enough such that backwater conditions on the crest do not occur. Free flow is further
subdivided into either free-plunging or free-surface flow. The term plunging flow is used
when the high-velocity jet plunges under the tailwater surface, creating a hydraulic jump.
Surface flow occurs when the jet separates from the downstream slope of the embankment
and "rides" over the tailwater surface. The generally accepted equation for discharge over
an embankment is
q = C H1/2
Discharge per unit width, m /s (ft /s)
Experimentally determined coefficient (for level-crested embankments,
C ≈ 0.51 for SI units or 3.0 for English units)
Total head above the embankment crest, m (ft)
The second flow behavior is known as submerged flow. In this case, the tailwater is high
enough to affect the discharge over the embankment. For the case of submerged flow, the
q = C H3/2 s
where Cs is the submergence coefficient and the term Cs/C is dimensionless. Figure 6.26
illustrates the variables needed to describe overtopping flow (Kindsvater 1964).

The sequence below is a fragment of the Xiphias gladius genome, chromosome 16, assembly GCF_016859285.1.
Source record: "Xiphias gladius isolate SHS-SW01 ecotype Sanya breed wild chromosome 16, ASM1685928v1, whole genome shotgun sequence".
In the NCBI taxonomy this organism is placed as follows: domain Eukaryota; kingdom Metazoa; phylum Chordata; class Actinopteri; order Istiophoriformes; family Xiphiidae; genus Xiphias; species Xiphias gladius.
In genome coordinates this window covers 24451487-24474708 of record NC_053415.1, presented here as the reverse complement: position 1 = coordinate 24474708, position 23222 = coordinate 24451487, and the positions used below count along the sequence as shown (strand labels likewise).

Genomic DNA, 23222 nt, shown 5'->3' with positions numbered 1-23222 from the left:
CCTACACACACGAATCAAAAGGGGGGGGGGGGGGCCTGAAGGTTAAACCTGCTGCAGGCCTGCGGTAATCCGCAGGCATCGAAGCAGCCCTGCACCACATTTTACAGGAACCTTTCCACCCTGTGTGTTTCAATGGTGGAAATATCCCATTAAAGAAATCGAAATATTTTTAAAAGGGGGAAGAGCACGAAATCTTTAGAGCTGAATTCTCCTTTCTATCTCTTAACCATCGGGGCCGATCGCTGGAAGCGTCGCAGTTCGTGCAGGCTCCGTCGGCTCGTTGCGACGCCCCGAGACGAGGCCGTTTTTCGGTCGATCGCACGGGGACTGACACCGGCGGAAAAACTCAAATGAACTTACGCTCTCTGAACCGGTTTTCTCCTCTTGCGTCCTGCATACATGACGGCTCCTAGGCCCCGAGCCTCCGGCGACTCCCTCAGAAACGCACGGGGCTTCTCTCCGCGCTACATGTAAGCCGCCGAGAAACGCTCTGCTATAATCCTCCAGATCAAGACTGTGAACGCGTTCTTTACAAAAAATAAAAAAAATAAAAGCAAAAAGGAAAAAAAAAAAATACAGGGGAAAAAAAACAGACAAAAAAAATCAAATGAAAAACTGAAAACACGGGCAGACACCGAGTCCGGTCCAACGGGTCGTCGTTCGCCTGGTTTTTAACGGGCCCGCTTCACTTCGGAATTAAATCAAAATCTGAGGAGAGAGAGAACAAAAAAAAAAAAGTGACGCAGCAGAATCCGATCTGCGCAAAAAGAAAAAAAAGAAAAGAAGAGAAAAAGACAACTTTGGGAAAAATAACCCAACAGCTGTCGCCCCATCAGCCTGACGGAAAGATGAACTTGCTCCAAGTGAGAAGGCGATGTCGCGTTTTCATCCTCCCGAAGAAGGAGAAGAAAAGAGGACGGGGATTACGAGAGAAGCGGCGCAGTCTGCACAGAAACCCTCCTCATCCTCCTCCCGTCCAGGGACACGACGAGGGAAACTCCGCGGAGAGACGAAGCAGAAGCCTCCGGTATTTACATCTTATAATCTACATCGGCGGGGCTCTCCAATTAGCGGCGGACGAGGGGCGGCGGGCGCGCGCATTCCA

Figure 6.26. Definition sketch of variables involved in overtopping flow (Kindsvater 1964).
Hydraulic Analysis. In 1983, FHWA initiated research for which a full-scale testing facility
was constructed in Fort Collins, Colorado. This facility was used to carry out a two-phase
research project. Phase I consisted of an extensive literature review, field studies, and
prototype-scale embankment tests involving different types of protection systems. Analysis
of these studies developed embankment erosion equations and a computer simulation
program called EMBANK (Chen and Anderson 1987). This program was used to develop